Ford out to build self-driving chip itself to avoid supplier disputes

Will Ford’s self-driving future usher in a shiny age of power steering, fluid flight controls and cars that can park themselves?

Ford announced plans to build its own computer chips for self-driving cars as it pushes for more autonomous vehicles, reports New York Times and other media outlets.

Much of the most promising autonomous technology is currently controlled by complex computer chips, or controllers. Those controllers run everything from maps to other vehicle systems, including steering, acceleration and braking.

Ford said it will build its own chips for autonomous vehicles, removing potential chances of costly design errors.

“Ford is changing how the world thinks about technology,” Derrick Kuzak, Ford executive vice president of global product development, said in a news release. “We are starting to design these systems in-house, rather than simply getting them off the shelf from multiple suppliers, with our own expertise in those areas.”

While Ford’s new chips will not contain embedded machine learning to enable automated driving, they could still play a critical role in future technology. Computer chips could be used to develop technology that would use fast data collection for continuous and continuous alerts to drivers.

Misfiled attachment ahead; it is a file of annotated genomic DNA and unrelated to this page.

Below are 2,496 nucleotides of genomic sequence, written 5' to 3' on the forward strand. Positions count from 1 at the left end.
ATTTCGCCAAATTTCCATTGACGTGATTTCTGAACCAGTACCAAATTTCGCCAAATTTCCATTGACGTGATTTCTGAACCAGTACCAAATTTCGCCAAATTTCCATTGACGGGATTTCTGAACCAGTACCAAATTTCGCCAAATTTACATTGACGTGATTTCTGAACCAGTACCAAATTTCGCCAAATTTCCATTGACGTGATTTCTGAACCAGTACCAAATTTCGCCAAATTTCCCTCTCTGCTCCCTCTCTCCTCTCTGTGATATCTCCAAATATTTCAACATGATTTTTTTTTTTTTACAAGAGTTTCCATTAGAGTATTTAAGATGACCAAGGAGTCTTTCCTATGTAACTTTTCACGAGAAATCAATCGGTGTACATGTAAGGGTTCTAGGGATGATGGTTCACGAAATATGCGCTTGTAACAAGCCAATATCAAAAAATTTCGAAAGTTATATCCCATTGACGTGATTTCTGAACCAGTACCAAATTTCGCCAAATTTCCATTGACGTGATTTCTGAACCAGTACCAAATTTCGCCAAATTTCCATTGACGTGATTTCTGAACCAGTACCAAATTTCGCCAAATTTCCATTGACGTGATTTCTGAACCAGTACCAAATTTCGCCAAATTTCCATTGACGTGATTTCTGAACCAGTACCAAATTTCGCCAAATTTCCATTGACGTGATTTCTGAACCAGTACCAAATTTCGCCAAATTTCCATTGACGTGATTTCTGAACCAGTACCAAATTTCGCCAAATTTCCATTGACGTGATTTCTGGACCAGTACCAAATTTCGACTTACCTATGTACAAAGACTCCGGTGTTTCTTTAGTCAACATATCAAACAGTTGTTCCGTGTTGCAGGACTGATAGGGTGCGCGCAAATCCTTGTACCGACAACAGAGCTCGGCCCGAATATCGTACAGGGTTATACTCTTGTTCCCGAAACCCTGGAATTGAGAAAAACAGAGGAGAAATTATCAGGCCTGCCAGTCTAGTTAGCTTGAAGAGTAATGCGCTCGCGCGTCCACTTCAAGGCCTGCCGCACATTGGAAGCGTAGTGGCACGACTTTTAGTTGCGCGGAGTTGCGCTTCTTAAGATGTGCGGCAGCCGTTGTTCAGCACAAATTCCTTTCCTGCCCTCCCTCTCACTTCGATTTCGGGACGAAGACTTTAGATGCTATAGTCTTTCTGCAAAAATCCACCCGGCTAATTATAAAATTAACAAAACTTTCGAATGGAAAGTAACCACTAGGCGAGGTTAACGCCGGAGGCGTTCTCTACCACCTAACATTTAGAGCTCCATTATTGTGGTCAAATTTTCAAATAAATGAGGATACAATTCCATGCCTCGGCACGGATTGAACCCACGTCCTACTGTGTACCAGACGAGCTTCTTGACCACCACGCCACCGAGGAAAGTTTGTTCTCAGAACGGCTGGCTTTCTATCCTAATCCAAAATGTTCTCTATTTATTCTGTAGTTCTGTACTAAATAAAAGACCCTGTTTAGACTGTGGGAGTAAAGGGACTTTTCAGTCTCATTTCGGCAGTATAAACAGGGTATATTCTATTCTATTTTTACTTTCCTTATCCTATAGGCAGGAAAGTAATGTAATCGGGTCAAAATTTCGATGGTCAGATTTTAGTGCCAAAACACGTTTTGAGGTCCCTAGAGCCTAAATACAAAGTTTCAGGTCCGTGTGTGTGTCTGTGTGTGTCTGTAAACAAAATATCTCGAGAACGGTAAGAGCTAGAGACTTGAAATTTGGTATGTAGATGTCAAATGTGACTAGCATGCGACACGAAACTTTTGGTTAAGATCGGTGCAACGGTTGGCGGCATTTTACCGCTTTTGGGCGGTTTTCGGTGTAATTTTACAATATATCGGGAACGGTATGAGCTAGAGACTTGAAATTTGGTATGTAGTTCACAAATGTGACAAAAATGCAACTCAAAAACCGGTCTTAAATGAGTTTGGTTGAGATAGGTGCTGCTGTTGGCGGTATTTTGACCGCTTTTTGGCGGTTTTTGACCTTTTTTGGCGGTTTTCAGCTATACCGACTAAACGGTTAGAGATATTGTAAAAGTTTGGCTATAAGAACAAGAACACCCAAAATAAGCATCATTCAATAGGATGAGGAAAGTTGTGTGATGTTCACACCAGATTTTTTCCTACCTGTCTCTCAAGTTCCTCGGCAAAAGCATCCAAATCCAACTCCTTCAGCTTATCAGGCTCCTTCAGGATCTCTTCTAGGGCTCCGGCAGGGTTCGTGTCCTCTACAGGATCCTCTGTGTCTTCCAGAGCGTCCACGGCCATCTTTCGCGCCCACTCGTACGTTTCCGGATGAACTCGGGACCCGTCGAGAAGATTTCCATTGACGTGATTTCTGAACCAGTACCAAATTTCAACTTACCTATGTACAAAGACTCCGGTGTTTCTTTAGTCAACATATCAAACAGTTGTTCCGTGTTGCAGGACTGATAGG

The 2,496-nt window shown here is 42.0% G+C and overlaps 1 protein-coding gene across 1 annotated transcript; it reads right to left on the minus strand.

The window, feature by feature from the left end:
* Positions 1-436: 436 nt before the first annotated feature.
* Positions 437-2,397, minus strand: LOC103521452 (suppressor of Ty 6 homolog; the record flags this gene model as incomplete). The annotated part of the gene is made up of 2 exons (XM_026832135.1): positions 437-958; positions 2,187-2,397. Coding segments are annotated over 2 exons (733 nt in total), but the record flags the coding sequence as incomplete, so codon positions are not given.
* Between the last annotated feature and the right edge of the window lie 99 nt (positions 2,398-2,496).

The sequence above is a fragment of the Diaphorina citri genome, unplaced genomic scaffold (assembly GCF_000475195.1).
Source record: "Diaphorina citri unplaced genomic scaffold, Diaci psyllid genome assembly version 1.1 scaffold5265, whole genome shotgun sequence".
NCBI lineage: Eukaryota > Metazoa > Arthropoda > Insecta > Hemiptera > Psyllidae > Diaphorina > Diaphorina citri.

Auto supply companies will also be hurt by the Ford chip decision, writes Bloomberg.

The chip could hinder the mainstay automotive supplier jobs that Ford has been trying to capture by taking its cars back in-house and offering a suite of software, data services and services.

The move comes after technology companies and auto suppliers entered into an agreement to require that any supplier that develops autonomous software and related hardware make its systems available to automakers at a discount.

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